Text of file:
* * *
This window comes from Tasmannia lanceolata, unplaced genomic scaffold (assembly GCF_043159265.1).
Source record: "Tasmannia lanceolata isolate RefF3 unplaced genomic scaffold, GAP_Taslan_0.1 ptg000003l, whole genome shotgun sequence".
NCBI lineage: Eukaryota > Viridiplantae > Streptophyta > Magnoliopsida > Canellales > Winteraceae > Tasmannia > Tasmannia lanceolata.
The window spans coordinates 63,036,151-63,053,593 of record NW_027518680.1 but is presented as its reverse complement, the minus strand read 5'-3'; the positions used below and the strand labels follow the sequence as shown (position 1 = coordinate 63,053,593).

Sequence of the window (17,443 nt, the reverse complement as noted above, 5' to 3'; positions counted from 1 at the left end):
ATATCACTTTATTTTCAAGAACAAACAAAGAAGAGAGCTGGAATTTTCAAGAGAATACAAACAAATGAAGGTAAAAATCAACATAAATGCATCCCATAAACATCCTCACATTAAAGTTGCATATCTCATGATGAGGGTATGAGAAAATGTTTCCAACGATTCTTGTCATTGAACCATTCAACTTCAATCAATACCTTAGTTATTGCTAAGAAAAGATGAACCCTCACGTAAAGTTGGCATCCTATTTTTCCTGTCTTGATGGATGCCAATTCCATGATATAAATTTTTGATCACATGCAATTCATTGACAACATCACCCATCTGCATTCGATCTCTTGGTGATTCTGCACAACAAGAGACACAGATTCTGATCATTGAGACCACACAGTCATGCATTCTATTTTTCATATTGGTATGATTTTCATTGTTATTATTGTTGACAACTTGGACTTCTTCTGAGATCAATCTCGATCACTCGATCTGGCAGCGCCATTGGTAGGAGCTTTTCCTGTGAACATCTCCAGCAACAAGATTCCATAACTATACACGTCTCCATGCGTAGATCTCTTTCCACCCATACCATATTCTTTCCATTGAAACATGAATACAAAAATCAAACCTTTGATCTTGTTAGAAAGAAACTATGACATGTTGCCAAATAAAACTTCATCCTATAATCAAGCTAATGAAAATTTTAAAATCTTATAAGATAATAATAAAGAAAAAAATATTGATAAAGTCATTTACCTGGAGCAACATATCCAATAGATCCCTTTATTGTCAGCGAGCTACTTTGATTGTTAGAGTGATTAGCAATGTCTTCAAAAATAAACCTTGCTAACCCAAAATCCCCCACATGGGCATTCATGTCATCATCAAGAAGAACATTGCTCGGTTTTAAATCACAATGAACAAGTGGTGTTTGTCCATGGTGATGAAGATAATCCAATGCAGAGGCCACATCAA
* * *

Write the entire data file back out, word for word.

This window comes from Tasmannia lanceolata, unplaced genomic scaffold (assembly GCF_043159265.1).
Source record: "Tasmannia lanceolata isolate RefF3 unplaced genomic scaffold, GAP_Taslan_0.1 ptg000003l, whole genome shotgun sequence".
NCBI lineage: Eukaryota > Viridiplantae > Streptophyta > Magnoliopsida > Canellales > Winteraceae > Tasmannia > Tasmannia lanceolata.
The window spans coordinates 63,036,151-63,053,593 of record NW_027518680.1 but is presented as its reverse complement, the minus strand read 5'-3'; the positions used below and the strand labels follow the sequence as shown (position 1 = coordinate 63,053,593).

Sequence of the window (17,443 nt, the reverse complement as noted above, 5' to 3'; positions counted from 1 at the left end):
ATATCACTTTATTTTCAAGAACAAACAAAGAAGAGAGCTGGAATTTTCAAGAGAATACAAACAAATGAAGGTAAAAATCAACATAAATGCATCCCATAAACATCCTCACATTAAAGTTGCATATCTCATGATGAGGGTATGAGAAAATGTTTCCAACGATTCTTGTCATTGAACCATTCAACTTCAATCAATACCTTAGTTATTGCTAAGAAAAGATGAACCCTCACGTAAAGTTGGCATCCTATTTTTCCTGTCTTGATGGATGCCAATTCCATGATATAAATTTTTGATCACATGCAATTCATTGACAACATCACCCATCTGCATTCGATCTCTTGGTGATTCTGCACAACAAGAGACACAGATTCTGATCATTGAGACCACACAGTCATGCATTCTATTTTTCATATTGGTATGATTTTCATTGTTATTATTGTTGACAACTTGGACTTCTTCTGAGATCAATCTCGATCACTCGATCTGGCAGCGCCATTGGTAGGAGCTTTTCCTGTGAACATCTCCAGCAACAAGATTCCATAACTATACACGTCTCCATGCGTAGATCTCTTTCCACCCATACCATATTCTTTCCATTGAAACATGAATACAAAAATCAAACCTTTGATCTTGTTAGAAAGAAACTATGACATGTTGCCAAATAAAACTTCATCCTATAATCAAGCTAATGAAAATTTTAAAATCTTATAAGATAATAATAAAGAAAAAAATATTGATAAAGTCATTTACCTGGAGCAACATATCCAATAGATCCCTTTATTGTCAGCGAGCTACTTTGATTGTTAGAGTGATTAGCAATGTCTTCAAAAATAAACCTTGCTAACCCAAAATCCCCCACATGGGCATTCATGTCATCATCAAGAAGAACATTGCTCGGTTTTAAATCACAATGAACAAGTGGTGTTTGTCCATGGTGATGAAGATAATCCAATGCAGAGGCCACATCAA